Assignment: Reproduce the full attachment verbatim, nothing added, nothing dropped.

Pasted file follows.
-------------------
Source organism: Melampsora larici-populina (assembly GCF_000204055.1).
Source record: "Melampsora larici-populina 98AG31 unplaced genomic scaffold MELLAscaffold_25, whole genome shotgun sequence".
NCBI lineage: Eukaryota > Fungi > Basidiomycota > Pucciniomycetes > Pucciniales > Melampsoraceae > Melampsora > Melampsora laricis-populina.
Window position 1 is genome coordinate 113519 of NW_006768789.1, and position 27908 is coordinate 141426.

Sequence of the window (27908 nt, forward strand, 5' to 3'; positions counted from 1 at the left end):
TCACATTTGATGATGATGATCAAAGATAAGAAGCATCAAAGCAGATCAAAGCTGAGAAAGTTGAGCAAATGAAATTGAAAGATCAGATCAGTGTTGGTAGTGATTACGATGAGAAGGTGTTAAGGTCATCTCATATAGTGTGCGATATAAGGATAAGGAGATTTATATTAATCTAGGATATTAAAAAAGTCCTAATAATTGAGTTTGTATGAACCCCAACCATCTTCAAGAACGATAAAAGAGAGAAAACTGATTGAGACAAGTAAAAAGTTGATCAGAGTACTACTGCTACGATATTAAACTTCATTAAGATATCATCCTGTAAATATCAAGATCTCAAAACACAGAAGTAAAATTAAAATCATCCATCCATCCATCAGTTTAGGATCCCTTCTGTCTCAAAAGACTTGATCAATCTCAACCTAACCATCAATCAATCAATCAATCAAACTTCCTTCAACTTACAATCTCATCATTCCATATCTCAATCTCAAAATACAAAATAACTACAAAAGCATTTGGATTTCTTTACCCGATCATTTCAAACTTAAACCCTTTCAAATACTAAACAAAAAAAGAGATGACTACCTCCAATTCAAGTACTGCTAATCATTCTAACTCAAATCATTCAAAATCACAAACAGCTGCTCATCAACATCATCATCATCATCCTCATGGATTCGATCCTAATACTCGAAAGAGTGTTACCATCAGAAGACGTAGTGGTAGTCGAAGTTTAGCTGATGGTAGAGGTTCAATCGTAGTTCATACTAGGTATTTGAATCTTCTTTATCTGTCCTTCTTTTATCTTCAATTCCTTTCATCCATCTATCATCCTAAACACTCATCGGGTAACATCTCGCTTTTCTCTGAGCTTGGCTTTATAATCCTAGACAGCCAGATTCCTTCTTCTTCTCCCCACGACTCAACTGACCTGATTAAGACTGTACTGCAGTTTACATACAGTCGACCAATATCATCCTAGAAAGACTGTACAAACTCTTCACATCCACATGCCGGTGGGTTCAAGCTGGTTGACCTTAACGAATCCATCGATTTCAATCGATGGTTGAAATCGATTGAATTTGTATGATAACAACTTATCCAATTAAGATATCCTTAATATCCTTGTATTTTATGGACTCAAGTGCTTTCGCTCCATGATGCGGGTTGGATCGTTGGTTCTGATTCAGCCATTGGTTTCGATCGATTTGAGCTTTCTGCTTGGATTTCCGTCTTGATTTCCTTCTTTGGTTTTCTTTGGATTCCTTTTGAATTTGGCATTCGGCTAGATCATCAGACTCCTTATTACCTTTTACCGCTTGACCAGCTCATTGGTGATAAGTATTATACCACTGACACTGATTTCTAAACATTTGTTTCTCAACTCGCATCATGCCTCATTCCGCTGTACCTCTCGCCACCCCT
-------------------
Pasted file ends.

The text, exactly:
Source organism: Melampsora larici-populina (assembly GCF_000204055.1).
Source record: "Melampsora larici-populina 98AG31 unplaced genomic scaffold MELLAscaffold_25, whole genome shotgun sequence".
NCBI lineage: Eukaryota > Fungi > Basidiomycota > Pucciniomycetes > Pucciniales > Melampsoraceae > Melampsora > Melampsora laricis-populina.
Window position 1 is genome coordinate 113519 of NW_006768789.1, and position 27908 is coordinate 141426.

Sequence of the window (27908 nt, forward strand, 5' to 3'; positions counted from 1 at the left end):
TCACATTTGATGATGATGATCAAAGATAAGAAGCATCAAAGCAGATCAAAGCTGAGAAAGTTGAGCAAATGAAATTGAAAGATCAGATCAGTGTTGGTAGTGATTACGATGAGAAGGTGTTAAGGTCATCTCATATAGTGTGCGATATAAGGATAAGGAGATTTATATTAATCTAGGATATTAAAAAAGTCCTAATAATTGAGTTTGTATGAACCCCAACCATCTTCAAGAACGATAAAAGAGAGAAAACTGATTGAGACAAGTAAAAAGTTGATCAGAGTACTACTGCTACGATATTAAACTTCATTAAGATATCATCCTGTAAATATCAAGATCTCAAAACACAGAAGTAAAATTAAAATCATCCATCCATCCATCAGTTTAGGATCCCTTCTGTCTCAAAAGACTTGATCAATCTCAACCTAACCATCAATCAATCAATCAATCAAACTTCCTTCAACTTACAATCTCATCATTCCATATCTCAATCTCAAAATACAAAATAACTACAAAAGCATTTGGATTTCTTTACCCGATCATTTCAAACTTAAACCCTTTCAAATACTAAACAAAAAAAGAGATGACTACCTCCAATTCAAGTACTGCTAATCATTCTAACTCAAATCATTCAAAATCACAAACAGCTGCTCATCAACATCATCATCATCATCCTCATGGATTCGATCCTAATACTCGAAAGAGTGTTACCATCAGAAGACGTAGTGGTAGTCGAAGTTTAGCTGATGGTAGAGGTTCAATCGTAGTTCATACTAGGTATTTGAATCTTCTTTATCTGTCCTTCTTTTATCTTCAATTCCTTTCATCCATCTATCATCCTAAACACTCATCGGGTAACATCTCGCTTTTCTCTGAGCTTGGCTTTATAATCCTAGACAGCCAGATTCCTTCTTCTTCTCCCCACGACTCAACTGACCTGATTAAGACTGTACTGCAGTTTACATACAGTCGACCAATATCATCCTAGAAAGACTGTACAAACTCTTCACATCCACATGCCGGTGGGTTCAAGCTGGTTGACCTTAACGAATCCATCGATTTCAATCGATGGTTGAAATCGATTGAATTTGTATGATAACAACTTATCCAATTAAGATATCCTTAATATCCTTGTATTTTATGGACTCAAGTGCTTTCGCTCCATGATGCGGGTTGGATCGTTGGTTCTGATTCAGCCATTGGTTTCGATCGATTTGAGCTTTCTGCTTGGATTTCCGTCTTGATTTCCTTCTTTGGTTTTCTTTGGATTCCTTTTGAATTTGGCATTCGGCTAGATCATCAGACTCCTTATTACCTTTTACCGCTTGACCAGCTCATTGGTGATAAGTATTATACCACTGACACTGATTTCTAAACATTTGTTTCTCAACTCGCATCATGCCTCATTCCGCTGTACCTCTCGCCACCCCT